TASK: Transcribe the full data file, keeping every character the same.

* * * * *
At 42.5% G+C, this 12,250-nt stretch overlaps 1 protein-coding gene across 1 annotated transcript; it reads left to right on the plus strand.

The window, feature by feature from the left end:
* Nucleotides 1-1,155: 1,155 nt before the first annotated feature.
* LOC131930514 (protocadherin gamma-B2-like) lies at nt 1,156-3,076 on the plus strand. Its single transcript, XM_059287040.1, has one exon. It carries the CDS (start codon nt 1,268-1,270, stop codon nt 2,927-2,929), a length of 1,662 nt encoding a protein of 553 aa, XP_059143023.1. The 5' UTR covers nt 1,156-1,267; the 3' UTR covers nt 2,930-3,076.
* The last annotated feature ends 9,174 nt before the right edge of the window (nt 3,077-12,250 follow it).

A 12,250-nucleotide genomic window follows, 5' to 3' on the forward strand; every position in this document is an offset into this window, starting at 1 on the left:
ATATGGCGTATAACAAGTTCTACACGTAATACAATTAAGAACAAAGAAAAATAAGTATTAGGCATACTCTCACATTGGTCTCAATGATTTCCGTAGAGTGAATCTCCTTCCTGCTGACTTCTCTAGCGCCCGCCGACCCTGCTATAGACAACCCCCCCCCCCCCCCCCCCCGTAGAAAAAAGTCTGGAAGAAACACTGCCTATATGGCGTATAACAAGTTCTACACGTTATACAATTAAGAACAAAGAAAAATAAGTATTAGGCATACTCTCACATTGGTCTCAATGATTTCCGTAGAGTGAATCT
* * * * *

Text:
At 42.5% G+C, this 12,250-nt stretch overlaps 1 protein-coding gene across 1 annotated transcript; it reads left to right on the plus strand.

The window, feature by feature from the left end:
* Nucleotides 1-1,155: 1,155 nt before the first annotated feature.
* LOC131930514 (protocadherin gamma-B2-like) lies at nt 1,156-3,076 on the plus strand. Its single transcript, XM_059287040.1, has one exon. It carries the CDS (start codon nt 1,268-1,270, stop codon nt 2,927-2,929), a length of 1,662 nt encoding a protein of 553 aa, XP_059143023.1. The 5' UTR covers nt 1,156-1,267; the 3' UTR covers nt 2,930-3,076.
* The last annotated feature ends 9,174 nt before the right edge of the window (nt 3,077-12,250 follow it).

A 12,250-nucleotide genomic window follows, 5' to 3' on the forward strand; every position in this document is an offset into this window, starting at 1 on the left:
ATATGGCGTATAACAAGTTCTACACGTAATACAATTAAGAACAAAGAAAAATAAGTATTAGGCATACTCTCACATTGGTCTCAATGATTTCCGTAGAGTGAATCTCCTTCCTGCTGACTTCTCTAGCGCCCGCCGACCCTGCTATAGACAACCCCCCCCCCCCCCCCCCCCGTAGAAAAAAGTCTGGAAGAAACACTGCCTATATGGCGTATAACAAGTTCTACACGTTATACAATTAAGAACAAAGAAAAATAAGTATTAGGCATACTCTCACATTGGTCTCAATGATTTCCGTAGAGTGAATCT